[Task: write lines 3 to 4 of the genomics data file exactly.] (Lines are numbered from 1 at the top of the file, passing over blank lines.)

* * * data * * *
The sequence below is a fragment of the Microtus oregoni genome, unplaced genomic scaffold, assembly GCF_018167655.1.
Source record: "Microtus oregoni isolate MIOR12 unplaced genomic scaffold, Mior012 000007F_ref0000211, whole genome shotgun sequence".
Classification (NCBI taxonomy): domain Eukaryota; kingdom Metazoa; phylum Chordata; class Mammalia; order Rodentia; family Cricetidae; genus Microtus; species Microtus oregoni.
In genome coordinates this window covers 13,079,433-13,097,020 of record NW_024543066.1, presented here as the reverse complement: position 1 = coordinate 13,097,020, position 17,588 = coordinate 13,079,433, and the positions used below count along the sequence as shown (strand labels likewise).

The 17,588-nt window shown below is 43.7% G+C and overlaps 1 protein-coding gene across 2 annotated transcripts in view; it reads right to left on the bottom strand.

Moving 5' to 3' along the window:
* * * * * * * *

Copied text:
Classification (NCBI taxonomy): domain Eukaryota; kingdom Metazoa; phylum Chordata; class Mammalia; order Rodentia; family Cricetidae; genus Microtus; species Microtus oregoni.
In genome coordinates this window covers 13,079,433-13,097,020 of record NW_024543066.1, presented here as the reverse complement: position 1 = coordinate 13,097,020, position 17,588 = coordinate 13,079,433, and the positions used below count along the sequence as shown (strand labels likewise).